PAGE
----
MADONNA: To a certain extent. I mean, you know, when I am interviewed -- I certainly support President Clinton.

KING: Do you feel he's getting...

MADONNA: The short end of the stick? Yes.

KING: But he caused it, though.

MADONNA: Well -- he caused it? How -- I mean...

KING: Well, I mean, no act, no follow-up.

MADONNA: Well, that's true to a certain extent. But I mean, you know, he's not the first president to have an adulterous relationship. So I think it's a combination of his behavior, and you know, the lynch mob mentality of the Republican Party.

KING: Are you surprised that the public is in his corner?

MADONNA: No, not at all.

KING: Because we're supposed to be very puritanical about sex.

MADONNA: Well, we're not, are we? And thank God. I mean, at the end of the day, I think whether you think he did the right thing or the wrong thing or whatever, I think most people just want to get on with things. And you know, let's get back to the important issues, and I think people are really sick of it.

KING: The movies -- enjoy doing films?

MADONNA: Yes. I do.

KING: Like stage -- I saw you do -- have you done other stage other than...

MADONNA: I did two plays. I did a David Mamet play and I did David Ray play. And I loved doing both of them. And I would love to do another play. I think performing live is far superior to filming -- absolutely.

KING: So you would rather be in a theater?

MADONNA: Yes, I would actually.

evita_film34.jpgKING: Was "Evita" difficult?

MADONNA: Oh, yes. That's an understatement.

KING: Because?

MADONNA: Well...

KING: Crowd scenes?

MADONNA: It was difficult -- it was difficult on every level. It was difficult because we were, you know, filming in Argentina. And we were making a movie about a person that was a very controversial political figure. So there were mob scenes about people who didn't want us to make the movie and mob scenes about people who wanted us to make the movie. And then, you know, the heat and the thousands of extras, and you know, we were moving around the world to different continents. And I was pregnant. And you know, it was a long shoot. And we were making a musical. I mean...

KING: Was it tougher? It was kind of an opera.


KING: There was no spoken word in it.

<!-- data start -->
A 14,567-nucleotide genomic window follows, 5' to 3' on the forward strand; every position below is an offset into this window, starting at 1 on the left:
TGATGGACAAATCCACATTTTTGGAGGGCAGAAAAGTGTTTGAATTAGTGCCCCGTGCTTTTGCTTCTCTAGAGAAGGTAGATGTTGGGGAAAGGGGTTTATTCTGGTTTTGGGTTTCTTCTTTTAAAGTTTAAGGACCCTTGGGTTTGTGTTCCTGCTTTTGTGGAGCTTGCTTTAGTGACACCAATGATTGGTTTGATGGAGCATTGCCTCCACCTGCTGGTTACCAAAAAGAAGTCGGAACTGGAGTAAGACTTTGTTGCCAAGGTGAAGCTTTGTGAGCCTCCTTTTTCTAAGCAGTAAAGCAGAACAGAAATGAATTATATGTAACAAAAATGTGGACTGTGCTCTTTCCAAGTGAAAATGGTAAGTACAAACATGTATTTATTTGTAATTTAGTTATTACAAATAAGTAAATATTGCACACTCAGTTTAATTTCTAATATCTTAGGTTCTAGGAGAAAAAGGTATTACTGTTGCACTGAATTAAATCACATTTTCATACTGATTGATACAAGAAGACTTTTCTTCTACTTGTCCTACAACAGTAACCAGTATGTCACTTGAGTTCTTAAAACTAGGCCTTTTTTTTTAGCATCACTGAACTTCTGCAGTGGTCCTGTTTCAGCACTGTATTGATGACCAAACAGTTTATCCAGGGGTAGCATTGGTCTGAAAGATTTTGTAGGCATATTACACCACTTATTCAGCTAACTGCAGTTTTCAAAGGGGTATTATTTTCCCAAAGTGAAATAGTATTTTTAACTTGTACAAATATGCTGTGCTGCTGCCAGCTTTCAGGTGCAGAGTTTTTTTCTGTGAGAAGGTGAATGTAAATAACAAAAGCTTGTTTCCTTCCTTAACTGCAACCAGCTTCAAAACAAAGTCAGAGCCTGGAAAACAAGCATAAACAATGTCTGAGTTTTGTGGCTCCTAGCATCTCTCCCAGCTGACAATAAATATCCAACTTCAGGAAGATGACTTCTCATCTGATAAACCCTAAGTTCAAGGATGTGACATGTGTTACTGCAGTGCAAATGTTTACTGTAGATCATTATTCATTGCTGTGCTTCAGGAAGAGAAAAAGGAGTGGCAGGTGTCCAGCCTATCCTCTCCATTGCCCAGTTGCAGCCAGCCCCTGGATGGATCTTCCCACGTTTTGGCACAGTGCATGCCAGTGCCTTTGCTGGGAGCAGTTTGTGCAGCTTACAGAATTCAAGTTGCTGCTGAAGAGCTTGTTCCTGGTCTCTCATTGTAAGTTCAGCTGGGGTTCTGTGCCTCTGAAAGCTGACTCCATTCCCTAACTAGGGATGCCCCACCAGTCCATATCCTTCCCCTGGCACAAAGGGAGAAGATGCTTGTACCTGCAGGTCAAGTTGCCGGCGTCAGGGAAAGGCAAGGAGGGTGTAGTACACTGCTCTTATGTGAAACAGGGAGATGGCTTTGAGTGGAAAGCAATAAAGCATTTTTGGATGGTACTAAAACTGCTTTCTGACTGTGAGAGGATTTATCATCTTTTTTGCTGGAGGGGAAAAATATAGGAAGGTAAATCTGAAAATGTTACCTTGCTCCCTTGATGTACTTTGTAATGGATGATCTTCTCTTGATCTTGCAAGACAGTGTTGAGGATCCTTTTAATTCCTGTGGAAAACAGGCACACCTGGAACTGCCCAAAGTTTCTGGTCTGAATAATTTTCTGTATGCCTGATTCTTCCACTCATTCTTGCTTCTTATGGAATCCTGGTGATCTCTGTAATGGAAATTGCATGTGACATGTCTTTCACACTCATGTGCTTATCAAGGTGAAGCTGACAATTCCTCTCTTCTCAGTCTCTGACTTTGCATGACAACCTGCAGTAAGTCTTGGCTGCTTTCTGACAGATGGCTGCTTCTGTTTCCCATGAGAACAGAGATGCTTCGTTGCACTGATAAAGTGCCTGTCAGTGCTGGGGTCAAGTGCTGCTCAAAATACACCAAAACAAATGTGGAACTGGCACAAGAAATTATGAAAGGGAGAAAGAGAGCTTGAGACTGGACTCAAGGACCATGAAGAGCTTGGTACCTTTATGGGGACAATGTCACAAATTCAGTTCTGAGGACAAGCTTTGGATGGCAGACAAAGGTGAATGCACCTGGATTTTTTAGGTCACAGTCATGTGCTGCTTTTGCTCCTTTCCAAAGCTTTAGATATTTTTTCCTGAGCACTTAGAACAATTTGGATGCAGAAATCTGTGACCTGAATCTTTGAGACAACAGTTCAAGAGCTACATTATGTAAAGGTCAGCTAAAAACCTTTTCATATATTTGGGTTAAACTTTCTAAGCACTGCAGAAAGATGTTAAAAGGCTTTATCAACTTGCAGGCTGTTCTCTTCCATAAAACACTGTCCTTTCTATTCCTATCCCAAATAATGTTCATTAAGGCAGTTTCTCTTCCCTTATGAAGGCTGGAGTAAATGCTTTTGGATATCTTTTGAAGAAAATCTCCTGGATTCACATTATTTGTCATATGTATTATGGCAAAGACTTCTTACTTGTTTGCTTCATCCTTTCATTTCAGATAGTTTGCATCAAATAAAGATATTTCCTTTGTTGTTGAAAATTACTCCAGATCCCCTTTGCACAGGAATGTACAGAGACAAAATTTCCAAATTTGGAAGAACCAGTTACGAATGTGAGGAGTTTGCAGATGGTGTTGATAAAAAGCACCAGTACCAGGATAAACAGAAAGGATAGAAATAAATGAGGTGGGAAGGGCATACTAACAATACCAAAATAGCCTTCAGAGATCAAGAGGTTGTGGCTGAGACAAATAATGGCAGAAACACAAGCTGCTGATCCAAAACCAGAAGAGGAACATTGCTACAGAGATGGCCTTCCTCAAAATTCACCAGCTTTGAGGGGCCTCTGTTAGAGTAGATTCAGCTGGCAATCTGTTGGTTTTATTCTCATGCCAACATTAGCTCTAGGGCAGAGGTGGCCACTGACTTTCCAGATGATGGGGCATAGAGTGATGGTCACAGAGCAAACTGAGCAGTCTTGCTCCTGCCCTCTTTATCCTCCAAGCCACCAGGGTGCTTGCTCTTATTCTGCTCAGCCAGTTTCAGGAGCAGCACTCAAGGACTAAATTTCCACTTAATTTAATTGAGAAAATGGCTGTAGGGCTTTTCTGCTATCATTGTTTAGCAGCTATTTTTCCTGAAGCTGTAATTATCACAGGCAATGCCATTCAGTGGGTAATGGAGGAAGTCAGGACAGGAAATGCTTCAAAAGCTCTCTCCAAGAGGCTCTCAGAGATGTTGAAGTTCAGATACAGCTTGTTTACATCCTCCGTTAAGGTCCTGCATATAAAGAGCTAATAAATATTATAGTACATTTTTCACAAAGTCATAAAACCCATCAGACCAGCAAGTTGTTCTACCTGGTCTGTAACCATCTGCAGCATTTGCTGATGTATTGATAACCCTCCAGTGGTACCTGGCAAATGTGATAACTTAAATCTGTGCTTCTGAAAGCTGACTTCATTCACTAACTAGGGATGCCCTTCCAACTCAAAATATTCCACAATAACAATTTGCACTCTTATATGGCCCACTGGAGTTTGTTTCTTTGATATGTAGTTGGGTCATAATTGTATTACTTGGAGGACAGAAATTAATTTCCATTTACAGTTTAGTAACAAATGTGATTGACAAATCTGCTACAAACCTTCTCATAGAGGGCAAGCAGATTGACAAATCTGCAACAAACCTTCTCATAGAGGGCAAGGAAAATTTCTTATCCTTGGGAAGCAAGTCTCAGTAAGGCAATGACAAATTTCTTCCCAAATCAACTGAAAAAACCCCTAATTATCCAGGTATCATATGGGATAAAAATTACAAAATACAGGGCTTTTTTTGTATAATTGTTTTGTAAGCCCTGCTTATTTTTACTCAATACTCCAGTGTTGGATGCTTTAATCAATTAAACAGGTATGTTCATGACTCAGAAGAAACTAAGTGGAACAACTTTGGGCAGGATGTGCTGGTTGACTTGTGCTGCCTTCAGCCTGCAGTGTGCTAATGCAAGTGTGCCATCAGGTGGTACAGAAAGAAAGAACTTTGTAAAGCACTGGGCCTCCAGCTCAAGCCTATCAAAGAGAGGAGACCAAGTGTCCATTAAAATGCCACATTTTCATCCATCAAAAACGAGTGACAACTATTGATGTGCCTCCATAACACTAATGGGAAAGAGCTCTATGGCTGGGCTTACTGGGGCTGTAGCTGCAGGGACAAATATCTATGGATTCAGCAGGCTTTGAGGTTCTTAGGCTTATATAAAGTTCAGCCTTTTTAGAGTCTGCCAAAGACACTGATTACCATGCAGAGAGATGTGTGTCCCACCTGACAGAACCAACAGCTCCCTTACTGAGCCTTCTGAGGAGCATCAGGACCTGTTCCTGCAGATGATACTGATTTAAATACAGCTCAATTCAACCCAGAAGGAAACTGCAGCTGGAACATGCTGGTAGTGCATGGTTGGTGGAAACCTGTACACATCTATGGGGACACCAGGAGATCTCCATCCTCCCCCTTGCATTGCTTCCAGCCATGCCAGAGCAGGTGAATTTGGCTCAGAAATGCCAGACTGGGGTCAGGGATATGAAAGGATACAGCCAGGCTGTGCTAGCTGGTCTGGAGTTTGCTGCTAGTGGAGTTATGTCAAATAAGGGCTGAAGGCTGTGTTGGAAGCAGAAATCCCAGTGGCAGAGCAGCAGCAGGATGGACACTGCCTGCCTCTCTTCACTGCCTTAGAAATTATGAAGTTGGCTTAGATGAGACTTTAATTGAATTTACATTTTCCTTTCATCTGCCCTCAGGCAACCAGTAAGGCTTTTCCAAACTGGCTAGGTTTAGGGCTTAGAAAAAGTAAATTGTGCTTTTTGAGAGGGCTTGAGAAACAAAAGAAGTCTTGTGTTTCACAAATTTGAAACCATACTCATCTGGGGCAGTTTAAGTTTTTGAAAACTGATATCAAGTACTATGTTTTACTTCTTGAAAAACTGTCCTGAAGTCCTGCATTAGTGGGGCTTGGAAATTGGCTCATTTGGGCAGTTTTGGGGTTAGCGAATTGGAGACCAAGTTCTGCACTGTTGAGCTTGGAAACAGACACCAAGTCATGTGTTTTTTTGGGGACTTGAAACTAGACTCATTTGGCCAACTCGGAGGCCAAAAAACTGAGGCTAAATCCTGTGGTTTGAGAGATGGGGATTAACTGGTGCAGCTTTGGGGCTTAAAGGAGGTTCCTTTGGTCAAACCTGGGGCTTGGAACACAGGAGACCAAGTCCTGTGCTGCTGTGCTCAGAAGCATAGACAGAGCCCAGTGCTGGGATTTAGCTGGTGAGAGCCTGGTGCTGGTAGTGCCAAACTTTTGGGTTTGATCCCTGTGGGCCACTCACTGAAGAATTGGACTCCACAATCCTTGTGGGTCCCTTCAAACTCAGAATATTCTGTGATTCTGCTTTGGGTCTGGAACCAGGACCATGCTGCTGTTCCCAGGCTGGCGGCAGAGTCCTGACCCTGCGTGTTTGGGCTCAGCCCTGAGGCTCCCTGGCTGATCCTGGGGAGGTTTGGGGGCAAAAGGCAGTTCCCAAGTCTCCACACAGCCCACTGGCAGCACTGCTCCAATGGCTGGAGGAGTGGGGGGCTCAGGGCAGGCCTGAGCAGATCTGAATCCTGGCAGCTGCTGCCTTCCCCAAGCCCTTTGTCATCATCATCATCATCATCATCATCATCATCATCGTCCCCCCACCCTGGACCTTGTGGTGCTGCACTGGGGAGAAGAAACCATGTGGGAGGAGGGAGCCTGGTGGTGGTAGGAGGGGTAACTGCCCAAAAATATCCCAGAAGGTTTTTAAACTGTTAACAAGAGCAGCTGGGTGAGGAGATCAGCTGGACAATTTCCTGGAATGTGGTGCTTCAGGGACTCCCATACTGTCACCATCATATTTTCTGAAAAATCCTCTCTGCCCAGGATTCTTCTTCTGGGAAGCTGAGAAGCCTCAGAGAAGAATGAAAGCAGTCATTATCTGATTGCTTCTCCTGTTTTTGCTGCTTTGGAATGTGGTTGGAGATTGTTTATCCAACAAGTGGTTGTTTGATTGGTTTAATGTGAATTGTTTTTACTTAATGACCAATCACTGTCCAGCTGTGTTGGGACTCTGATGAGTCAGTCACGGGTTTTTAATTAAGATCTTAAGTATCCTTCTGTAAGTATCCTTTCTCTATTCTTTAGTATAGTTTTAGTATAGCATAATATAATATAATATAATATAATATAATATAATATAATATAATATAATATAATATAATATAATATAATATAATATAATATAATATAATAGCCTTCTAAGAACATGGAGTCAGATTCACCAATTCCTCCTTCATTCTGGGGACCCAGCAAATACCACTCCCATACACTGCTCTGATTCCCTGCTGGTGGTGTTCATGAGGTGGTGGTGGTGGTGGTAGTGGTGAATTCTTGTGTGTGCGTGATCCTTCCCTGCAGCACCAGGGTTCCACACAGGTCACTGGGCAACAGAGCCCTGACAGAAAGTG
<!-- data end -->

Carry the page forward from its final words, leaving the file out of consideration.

MADONNA: Not really, no. And it was -- I think, you know -- I think that Alan really was -- you know, we were all doing something, and we weren't sure what we were doing in a way.

KING: Alan...

MADONNA: Alan Parker, yes. I mean, I think everyone believed in what we were doing and everyone was really passionate about it, but no one's ever done a movie like that before, so it was a risk.

KING: Were you surprised at how well Antonio Banderas sang?

MADONNA: I was. I was very surprised. He has a lovely voice.

KING: Did you like working with him?

MADONNA: I loved working with him. He's great. He really is.

KING: Good friend?

MADONNA: Yes. Great actor, great singer, charming man, very generous. Yes. He was great.

KING: You did another movie everybody that I know liked that didn't do well.

MADONNA: Which one?

KING: The murder -- where you were the murderess.

MADONNA: The what?

KING: You were a murderer.

MADONNA: Oh, I think I have been a murderess in a couple of movies.

KING: With...

MADONNA: Oh, yes. "Body of Evidence."

KING: "Body of Evidence" with Willem Dafoe and...


KING: ... Ray...

MADONNA: No, wait a minute. My co-star in "Speed the Plow." Oh, God. Joe Mantegna.

KING: Joe Mantegna.

MADONNA: Yes, yes. He's great too.

KING: So films would be secondary to theater, though, I just wondered...

MADONNA: Well, just in terms of the enjoyment factor of doing it. But I would love to make another great film. I haven't made a movie since I did "Evita" because I haven't really found something that I was as passionate about. But I am going to make a movie in a couple of months.

KING: "Dick Tracy" fun?film1.jpg

MADONNA: That was fun. That was fun, for sure. I had a really good time on that.

KING: And you like co-star Warren Beatty?

MADONNA: I do, indeed.

KING: Me too. Not in the same way. No.

MADONNA: Maybe in the same way.

KING: Maybe in the same way. (LAUGHTER)

KING: Madonna's album "Ray of Light" has already gone triple-platinum. It's included in the "Album of the Year" and "Record of the Year" for the Grammys. She has six Grammy nominations. She will sing "Ray of Light" as the opening number at the Grammys in February. She's on the cover of the latest edition of "Harper's Bazaar" magazine with her new look, that of a geisha. Is that the way you describe this? Is this a geisha look?

1998.jpgMADONNA: Geisha.

KING: Geisha, geisha.

MADONNA: Yes, inspired by -- I read a book called "Memoirs of a Geisha," which had a...

KING: Great book.

MADONNA: Yes. Did you read it?

KING: Great book.

MADONNA: Incredible. Yes there was a character in the book called Hutsie Momo and she's been my muse for the past six months. So I don't know.